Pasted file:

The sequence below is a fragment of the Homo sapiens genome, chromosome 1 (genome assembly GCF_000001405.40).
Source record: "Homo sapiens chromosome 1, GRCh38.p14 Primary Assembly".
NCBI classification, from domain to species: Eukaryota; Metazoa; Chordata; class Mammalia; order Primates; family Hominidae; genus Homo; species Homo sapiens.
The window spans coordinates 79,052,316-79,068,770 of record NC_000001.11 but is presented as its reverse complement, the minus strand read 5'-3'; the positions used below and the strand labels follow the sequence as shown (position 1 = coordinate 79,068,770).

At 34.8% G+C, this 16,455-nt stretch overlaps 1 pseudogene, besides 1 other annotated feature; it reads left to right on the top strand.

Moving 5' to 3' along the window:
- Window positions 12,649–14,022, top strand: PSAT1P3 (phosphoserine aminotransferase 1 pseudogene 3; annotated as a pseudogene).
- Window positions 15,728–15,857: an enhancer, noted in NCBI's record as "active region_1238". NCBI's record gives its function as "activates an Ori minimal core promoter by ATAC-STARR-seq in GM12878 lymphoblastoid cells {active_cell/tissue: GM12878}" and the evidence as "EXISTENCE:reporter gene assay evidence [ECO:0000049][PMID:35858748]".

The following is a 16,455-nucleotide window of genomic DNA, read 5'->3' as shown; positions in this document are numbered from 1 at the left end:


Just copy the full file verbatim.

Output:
The sequence below is a fragment of the Homo sapiens genome, chromosome 1 (genome assembly GCF_000001405.40).
Source record: "Homo sapiens chromosome 1, GRCh38.p14 Primary Assembly".
NCBI classification, from domain to species: Eukaryota; Metazoa; Chordata; class Mammalia; order Primates; family Hominidae; genus Homo; species Homo sapiens.
The window spans coordinates 79,052,316-79,068,770 of record NC_000001.11 but is presented as its reverse complement, the minus strand read 5'-3'; the positions used below and the strand labels follow the sequence as shown (position 1 = coordinate 79,068,770).

At 34.8% G+C, this 16,455-nt stretch overlaps 1 pseudogene, besides 1 other annotated feature; it reads left to right on the top strand.

Moving 5' to 3' along the window:
- Window positions 12,649–14,022, top strand: PSAT1P3 (phosphoserine aminotransferase 1 pseudogene 3; annotated as a pseudogene).
- Window positions 15,728–15,857: an enhancer, noted in NCBI's record as "active region_1238". NCBI's record gives its function as "activates an Ori minimal core promoter by ATAC-STARR-seq in GM12878 lymphoblastoid cells {active_cell/tissue: GM12878}" and the evidence as "EXISTENCE:reporter gene assay evidence [ECO:0000049][PMID:35858748]".

The following is a 16,455-nucleotide window of genomic DNA, read 5'->3' as shown; positions in this document are numbered from 1 at the left end: